Matt: You told me before we started this interview that you began doing online coaching back in 2009 which was extremely early in our industry. Did you see someone else doing it or was it simply the requests that led you to start offering this coaching service?

Sahil: Yeah so I started FitJerk around 2007 and around 2009 was when I started getting requests from people. I didn’t really see anyone else doing it and it took a while for people to understand what it was. They would say, “Oh you train! Awesome! What gym?” and I had to tell them that it was only online. We just use the internet to make it happen, how cool is that? Trainers would ask me all the time how it was even possible. I’ve always been into technology and have looked for the easiest and best way to do something. Besides powerlifting I also coach tumbling. Lately I’ve been giving people my SnapChat, which is TumblingCoach, and when they are in the gym working on something they will Snap a handspring, for example, and send it to me for feedback. Or they will set it up as a story and ping me to watch it later. I’ll take a look at it and send them my thoughts. People love it. So, I’m always looking for new and interesting ways to do things in my underwear (laughing).

Matt: Over the past few years you’ve seen the online coaching market really start to grow. Besides the technology, what’s changed?

Sahil: The market awareness has changed. The market is really primed for it now. Back then it wasn’t hard to sign on clients, but it wasn’t easy. You couldn’t charge the prices you do now. For consumers a personal trainer was someone who is right there with you, counting reps, and setting up the weights, coaching on form. It’s very personal. I had to do a lot of convincing for potential clients to let them know that online coaching was 90% as good as working with someone in person. You could get the results.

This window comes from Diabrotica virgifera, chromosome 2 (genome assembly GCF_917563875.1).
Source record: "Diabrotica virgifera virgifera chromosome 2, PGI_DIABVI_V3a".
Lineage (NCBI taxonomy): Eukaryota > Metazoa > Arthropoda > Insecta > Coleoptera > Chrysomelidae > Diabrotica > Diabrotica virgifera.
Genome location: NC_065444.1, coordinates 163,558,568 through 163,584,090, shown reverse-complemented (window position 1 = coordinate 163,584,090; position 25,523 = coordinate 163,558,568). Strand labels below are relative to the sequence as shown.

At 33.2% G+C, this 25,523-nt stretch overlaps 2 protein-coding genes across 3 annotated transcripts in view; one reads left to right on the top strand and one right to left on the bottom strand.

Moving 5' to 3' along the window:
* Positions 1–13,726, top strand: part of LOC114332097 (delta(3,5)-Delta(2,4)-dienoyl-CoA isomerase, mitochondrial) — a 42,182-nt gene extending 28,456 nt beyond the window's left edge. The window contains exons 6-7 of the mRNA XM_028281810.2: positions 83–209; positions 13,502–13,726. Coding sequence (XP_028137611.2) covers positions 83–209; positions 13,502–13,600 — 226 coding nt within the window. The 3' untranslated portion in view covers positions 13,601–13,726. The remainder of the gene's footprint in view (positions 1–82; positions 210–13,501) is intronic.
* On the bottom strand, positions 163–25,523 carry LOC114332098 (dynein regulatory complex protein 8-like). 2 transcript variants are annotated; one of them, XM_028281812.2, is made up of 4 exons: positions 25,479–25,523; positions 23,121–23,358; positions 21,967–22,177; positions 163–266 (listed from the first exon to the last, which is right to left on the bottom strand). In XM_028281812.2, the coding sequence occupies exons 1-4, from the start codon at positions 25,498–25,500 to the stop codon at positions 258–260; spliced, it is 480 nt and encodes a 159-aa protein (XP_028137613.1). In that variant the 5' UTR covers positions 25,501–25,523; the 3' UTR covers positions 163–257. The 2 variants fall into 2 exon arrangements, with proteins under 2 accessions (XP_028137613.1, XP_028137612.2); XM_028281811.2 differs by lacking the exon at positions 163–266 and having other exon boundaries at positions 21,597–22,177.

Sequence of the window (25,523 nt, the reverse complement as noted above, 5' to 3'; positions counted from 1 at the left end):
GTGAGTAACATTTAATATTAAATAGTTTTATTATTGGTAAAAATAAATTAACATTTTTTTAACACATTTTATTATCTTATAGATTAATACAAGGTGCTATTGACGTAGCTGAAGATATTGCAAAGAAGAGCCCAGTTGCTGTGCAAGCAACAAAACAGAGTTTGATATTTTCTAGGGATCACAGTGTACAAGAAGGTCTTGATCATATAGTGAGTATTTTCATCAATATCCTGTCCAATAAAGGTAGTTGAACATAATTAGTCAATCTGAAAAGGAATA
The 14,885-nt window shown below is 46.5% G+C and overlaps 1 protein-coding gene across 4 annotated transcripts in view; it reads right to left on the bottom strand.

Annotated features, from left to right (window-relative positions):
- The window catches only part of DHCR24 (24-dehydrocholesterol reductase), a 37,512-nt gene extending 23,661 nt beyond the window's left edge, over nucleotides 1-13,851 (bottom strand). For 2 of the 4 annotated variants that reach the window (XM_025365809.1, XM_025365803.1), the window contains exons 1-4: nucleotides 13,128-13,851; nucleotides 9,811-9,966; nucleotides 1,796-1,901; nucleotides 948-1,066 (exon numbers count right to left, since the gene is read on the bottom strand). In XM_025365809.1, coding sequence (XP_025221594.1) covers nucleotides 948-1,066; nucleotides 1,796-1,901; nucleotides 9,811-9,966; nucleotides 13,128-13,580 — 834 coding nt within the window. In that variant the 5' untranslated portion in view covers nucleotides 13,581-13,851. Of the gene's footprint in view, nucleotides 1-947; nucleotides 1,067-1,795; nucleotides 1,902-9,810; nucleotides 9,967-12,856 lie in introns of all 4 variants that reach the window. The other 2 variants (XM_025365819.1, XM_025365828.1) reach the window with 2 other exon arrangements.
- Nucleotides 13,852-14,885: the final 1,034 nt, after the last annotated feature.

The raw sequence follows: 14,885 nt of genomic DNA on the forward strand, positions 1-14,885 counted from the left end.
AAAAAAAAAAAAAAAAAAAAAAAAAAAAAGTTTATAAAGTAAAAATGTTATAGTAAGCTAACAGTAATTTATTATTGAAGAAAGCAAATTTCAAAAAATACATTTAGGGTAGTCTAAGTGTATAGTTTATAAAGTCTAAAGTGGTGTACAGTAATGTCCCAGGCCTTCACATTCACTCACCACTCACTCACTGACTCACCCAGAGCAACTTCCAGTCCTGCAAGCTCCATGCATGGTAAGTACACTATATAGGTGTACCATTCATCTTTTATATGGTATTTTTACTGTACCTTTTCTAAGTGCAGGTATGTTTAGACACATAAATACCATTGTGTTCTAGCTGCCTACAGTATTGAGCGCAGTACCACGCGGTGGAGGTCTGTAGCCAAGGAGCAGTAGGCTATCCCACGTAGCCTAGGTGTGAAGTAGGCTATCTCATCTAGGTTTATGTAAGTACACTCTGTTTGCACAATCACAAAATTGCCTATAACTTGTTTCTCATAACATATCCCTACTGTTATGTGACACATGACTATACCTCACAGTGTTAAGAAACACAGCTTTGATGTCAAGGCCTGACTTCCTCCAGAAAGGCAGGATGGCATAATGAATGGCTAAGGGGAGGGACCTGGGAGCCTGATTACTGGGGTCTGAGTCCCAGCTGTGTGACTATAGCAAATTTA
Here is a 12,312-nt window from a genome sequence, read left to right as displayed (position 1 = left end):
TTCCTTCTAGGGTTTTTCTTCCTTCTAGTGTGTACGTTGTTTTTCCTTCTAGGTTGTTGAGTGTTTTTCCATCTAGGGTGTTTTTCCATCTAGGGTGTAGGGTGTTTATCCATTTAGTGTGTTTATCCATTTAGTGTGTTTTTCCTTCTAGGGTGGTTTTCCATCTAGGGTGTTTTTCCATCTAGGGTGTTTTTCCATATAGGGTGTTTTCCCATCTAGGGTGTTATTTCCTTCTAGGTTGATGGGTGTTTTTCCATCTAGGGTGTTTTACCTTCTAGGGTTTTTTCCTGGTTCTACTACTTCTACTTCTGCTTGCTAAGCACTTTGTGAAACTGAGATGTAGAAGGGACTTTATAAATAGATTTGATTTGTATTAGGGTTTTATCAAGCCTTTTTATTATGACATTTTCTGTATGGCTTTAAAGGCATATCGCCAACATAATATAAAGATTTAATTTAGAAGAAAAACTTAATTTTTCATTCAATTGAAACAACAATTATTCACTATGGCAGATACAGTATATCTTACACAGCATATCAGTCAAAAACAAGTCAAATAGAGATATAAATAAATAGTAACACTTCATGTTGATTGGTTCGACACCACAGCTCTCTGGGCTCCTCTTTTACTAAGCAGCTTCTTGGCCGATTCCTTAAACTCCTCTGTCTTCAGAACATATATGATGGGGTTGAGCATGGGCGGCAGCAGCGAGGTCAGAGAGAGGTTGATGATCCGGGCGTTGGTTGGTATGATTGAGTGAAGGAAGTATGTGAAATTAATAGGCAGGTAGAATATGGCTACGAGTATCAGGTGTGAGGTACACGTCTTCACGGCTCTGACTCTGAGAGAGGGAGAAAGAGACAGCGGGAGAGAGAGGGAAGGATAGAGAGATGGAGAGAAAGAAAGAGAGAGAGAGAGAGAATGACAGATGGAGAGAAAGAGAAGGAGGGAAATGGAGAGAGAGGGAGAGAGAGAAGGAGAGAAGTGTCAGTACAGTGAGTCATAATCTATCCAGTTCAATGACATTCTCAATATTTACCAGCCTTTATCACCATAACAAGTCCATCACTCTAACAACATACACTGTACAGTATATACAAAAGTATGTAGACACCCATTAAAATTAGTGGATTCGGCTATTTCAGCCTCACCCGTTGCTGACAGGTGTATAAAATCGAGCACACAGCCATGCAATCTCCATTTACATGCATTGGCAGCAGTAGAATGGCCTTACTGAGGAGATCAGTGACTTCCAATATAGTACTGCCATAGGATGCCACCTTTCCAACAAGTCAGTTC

One thing that I had to learn for myself very early on was that you have to weed out clients who don’t fit. I learned exactly who to take on as a client, the one’s who would get results. Some people just need to work with a coach/trainer in-person. They need the interaction and to work on technique/form. They might have physical issues that I can’t help them with by coaching them online. My initial questionnaire is designed to filter these individuals out so someone else can really help them. Overall, online coaching is much easier than it was. Fitness consumers understand the value proposition now so you don’t have to work as hard to close.

Matt: Do you like the direction that the online coaching market is headed in?